In an interview, Ferretti CEO Ferruccio Rossi said the company will never build Ferretti-brand yachts in China. But he doesn't rule out creating a separate brand, with smaller yachts, that could be built in China for its domestic market.
"The market in China is big, and there is a space for every brand in every position," Rossi said. "Maybe we will develop specific brands and boats for the domestic market, maybe we will do it when the market will be big enough. At the same time, we will keep the Ferretti-built product at the top-end made in Italy."
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He said, Ferretti is like Ferrari, a brand that depends on its Italian production and heritage.
According to Rossi, the Chinese purchase of Ferretti will help the company better understand China's yacht market and its customers. He said that wealthy Chinese use yachts more for private business meetings and building "guanxi"—personal relationships and influence—rather than partying on the water with friends and family.
As a result, Ferretti and its brands have started building boats with meeting areas and a large dining area rather than Jacuzzis, sun decks and bars. Rather than bedrooms, a Chinese buyer prefers karaoke rooms and an area for gambling or cards.
"They are really looking for a status symbol," he said. "They are looking for something where they can meet with people. It's much more about public relations to share rather than about private utilization, as it is in the Western world."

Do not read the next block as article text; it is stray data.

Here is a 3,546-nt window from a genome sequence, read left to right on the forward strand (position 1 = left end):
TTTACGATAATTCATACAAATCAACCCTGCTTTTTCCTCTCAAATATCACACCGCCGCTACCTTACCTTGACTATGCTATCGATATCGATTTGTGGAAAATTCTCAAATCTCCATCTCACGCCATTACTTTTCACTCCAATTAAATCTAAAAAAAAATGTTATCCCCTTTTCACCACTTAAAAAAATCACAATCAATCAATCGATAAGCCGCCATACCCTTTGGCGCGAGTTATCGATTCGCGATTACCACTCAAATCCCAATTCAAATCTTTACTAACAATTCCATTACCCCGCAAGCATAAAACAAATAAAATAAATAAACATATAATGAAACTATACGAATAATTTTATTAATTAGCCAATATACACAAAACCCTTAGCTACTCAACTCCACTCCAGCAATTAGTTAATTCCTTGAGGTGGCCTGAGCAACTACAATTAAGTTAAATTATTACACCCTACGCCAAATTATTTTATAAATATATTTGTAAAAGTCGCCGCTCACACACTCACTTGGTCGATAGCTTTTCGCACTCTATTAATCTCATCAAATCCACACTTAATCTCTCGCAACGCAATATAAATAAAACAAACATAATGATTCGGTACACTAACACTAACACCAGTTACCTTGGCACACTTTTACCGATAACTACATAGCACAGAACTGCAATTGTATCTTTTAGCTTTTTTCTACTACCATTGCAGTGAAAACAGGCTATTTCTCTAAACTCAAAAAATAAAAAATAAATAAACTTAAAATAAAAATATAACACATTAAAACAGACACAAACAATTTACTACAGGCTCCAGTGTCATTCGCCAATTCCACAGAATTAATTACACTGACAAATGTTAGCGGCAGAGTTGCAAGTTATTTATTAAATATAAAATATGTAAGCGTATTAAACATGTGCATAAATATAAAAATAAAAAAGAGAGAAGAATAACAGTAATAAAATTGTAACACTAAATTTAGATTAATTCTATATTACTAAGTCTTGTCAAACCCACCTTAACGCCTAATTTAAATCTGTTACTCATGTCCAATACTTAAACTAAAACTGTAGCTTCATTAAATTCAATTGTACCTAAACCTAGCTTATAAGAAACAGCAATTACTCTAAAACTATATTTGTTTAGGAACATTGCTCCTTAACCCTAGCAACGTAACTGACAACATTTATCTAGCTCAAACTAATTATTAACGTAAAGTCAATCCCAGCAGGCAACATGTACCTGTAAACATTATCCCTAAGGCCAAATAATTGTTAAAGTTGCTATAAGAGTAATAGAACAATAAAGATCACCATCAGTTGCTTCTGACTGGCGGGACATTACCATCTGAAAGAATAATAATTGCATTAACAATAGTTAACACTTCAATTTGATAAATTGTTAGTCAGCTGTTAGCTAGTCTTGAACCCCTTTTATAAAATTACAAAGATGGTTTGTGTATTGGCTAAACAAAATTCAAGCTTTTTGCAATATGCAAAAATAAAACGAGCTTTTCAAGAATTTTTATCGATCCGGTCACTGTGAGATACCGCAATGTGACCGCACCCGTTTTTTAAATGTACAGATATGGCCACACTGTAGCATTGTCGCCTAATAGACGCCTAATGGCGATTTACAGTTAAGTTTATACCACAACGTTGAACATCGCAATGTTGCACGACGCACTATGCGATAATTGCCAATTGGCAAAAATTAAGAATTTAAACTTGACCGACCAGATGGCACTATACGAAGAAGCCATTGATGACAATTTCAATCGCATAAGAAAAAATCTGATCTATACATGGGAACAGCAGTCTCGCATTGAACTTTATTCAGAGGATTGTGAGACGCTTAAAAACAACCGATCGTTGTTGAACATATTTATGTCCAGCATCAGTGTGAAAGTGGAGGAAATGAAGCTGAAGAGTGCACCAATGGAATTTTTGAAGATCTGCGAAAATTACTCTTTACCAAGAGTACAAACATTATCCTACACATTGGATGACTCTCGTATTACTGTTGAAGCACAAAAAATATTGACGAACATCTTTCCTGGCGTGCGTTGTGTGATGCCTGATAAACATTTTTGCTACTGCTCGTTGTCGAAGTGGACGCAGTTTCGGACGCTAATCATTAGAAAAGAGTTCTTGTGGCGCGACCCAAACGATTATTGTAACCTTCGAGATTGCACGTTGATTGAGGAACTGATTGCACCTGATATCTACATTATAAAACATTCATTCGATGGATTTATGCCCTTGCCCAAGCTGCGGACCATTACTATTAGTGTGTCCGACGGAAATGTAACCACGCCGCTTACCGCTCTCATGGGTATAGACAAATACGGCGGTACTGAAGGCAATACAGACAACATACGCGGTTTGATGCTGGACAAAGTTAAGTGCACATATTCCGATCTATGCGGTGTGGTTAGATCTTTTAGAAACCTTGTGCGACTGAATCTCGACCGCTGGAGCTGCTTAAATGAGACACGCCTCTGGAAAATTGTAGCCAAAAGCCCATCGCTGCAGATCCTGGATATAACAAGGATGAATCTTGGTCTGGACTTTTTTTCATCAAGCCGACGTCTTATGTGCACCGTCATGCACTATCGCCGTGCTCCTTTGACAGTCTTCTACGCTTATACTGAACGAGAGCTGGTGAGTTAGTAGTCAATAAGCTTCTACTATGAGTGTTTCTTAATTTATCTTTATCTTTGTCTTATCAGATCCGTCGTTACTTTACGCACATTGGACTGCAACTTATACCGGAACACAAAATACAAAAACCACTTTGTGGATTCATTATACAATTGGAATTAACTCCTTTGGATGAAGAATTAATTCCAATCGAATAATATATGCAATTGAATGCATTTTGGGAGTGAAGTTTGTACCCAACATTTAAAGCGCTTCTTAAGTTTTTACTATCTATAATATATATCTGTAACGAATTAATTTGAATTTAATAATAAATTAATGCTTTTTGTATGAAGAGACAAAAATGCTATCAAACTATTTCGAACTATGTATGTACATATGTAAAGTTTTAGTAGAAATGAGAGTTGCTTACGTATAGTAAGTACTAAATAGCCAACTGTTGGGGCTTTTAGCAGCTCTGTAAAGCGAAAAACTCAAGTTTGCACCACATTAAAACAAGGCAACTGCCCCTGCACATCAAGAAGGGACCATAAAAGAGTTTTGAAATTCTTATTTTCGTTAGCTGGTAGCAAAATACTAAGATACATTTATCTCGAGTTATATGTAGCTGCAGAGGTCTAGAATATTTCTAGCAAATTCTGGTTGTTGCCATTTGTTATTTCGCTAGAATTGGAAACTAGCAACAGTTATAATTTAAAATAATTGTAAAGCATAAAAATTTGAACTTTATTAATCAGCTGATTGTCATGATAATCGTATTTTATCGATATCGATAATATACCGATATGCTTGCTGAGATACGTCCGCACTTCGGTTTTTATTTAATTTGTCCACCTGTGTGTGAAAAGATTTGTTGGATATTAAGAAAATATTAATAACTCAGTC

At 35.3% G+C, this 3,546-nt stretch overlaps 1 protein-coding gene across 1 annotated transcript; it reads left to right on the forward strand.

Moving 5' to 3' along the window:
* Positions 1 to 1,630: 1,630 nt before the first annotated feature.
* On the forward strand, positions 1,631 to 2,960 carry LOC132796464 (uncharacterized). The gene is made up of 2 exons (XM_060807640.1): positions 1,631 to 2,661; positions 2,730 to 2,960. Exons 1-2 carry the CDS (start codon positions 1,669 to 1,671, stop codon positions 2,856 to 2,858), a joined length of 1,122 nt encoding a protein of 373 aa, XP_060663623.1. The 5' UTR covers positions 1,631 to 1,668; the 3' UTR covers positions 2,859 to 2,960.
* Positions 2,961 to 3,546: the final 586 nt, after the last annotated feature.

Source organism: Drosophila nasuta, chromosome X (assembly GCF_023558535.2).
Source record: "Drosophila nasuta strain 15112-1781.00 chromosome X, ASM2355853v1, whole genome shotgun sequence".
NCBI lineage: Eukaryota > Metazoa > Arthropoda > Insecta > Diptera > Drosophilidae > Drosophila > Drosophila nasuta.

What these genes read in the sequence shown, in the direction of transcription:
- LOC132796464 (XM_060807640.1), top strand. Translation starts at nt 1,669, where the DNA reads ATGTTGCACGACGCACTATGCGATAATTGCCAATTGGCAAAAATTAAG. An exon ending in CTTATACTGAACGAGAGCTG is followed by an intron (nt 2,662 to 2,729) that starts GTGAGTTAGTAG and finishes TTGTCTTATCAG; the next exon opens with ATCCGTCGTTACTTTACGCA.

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He added that "a boat is a fantastic place to build up a strong personal relationship because you're in a very comfortable environment, very soft, very private. You can have this time. Nobody will disturb you."
The company expects Asia to account for up to one third of its sales in five years, up from 10 percent today, he said. Yacht companies need to be more patient, he added.
"China has a different flow of time compared to [the] Western world," he said. "You need to be there. You need to deal with clients. Maybe right now the number isn't what you expect for a market that big, but don't be too rash about that. Prepare the ground and the benefits will arrive."
—By CNBC's Robert Frank. Follow him on Twitter
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